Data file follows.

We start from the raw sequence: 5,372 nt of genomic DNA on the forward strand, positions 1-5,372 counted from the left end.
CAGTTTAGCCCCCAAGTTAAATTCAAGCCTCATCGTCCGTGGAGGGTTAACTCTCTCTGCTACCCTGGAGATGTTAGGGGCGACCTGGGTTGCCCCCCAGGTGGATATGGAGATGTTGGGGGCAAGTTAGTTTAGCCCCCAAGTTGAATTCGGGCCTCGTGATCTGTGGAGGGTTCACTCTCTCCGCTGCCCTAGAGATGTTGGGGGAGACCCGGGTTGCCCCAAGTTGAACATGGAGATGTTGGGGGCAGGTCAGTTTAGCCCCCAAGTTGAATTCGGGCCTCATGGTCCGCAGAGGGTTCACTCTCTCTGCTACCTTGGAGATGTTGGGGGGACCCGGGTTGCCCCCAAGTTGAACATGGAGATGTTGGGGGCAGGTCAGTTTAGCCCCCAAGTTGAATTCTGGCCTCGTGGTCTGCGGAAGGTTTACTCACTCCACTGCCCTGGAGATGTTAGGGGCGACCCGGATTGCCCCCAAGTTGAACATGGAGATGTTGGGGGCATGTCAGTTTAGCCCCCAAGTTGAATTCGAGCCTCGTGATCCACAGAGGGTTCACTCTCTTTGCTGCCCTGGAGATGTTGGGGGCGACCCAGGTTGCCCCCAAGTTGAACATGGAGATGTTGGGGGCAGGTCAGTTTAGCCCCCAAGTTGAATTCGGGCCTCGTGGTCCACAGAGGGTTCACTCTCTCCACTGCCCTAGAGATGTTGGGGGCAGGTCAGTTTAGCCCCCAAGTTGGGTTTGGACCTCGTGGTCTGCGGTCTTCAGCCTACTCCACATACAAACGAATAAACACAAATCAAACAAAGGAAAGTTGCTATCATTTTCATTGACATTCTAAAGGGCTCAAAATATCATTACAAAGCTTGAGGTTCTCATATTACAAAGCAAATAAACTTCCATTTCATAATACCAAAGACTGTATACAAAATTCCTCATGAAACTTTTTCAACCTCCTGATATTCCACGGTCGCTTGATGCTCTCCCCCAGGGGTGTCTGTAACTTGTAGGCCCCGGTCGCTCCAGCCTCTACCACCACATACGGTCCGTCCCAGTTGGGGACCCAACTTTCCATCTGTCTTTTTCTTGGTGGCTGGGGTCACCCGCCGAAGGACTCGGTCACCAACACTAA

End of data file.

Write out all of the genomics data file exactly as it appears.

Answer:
We start from the raw sequence: 5,372 nt of genomic DNA on the forward strand, positions 1-5,372 counted from the left end.
CAGTTTAGCCCCCAAGTTAAATTCAAGCCTCATCGTCCGTGGAGGGTTAACTCTCTCTGCTACCCTGGAGATGTTAGGGGCGACCTGGGTTGCCCCCCAGGTGGATATGGAGATGTTGGGGGCAAGTTAGTTTAGCCCCCAAGTTGAATTCGGGCCTCGTGATCTGTGGAGGGTTCACTCTCTCCGCTGCCCTAGAGATGTTGGGGGAGACCCGGGTTGCCCCAAGTTGAACATGGAGATGTTGGGGGCAGGTCAGTTTAGCCCCCAAGTTGAATTCGGGCCTCATGGTCCGCAGAGGGTTCACTCTCTCTGCTACCTTGGAGATGTTGGGGGGACCCGGGTTGCCCCCAAGTTGAACATGGAGATGTTGGGGGCAGGTCAGTTTAGCCCCCAAGTTGAATTCTGGCCTCGTGGTCTGCGGAAGGTTTACTCACTCCACTGCCCTGGAGATGTTAGGGGCGACCCGGATTGCCCCCAAGTTGAACATGGAGATGTTGGGGGCATGTCAGTTTAGCCCCCAAGTTGAATTCGAGCCTCGTGATCCACAGAGGGTTCACTCTCTTTGCTGCCCTGGAGATGTTGGGGGCGACCCAGGTTGCCCCCAAGTTGAACATGGAGATGTTGGGGGCAGGTCAGTTTAGCCCCCAAGTTGAATTCGGGCCTCGTGGTCCACAGAGGGTTCACTCTCTCCACTGCCCTAGAGATGTTGGGGGCAGGTCAGTTTAGCCCCCAAGTTGGGTTTGGACCTCGTGGTCTGCGGTCTTCAGCCTACTCCACATACAAACGAATAAACACAAATCAAACAAAGGAAAGTTGCTATCATTTTCATTGACATTCTAAAGGGCTCAAAATATCATTACAAAGCTTGAGGTTCTCATATTACAAAGCAAATAAACTTCCATTTCATAATACCAAAGACTGTATACAAAATTCCTCATGAAACTTTTTCAACCTCCTGATATTCCACGGTCGCTTGATGCTCTCCCCCAGGGGTGTCTGTAACTTGTAGGCCCCGGTCGCTCCAGCCTCTACCACCACATACGGTCCGTCCCAGTTGGGGACCCAACTTTCCATCTGTCTTTTTCTTGGTGGCTGGGGTCACCCGCCGAAGGACTCGGTCACCAACACTAA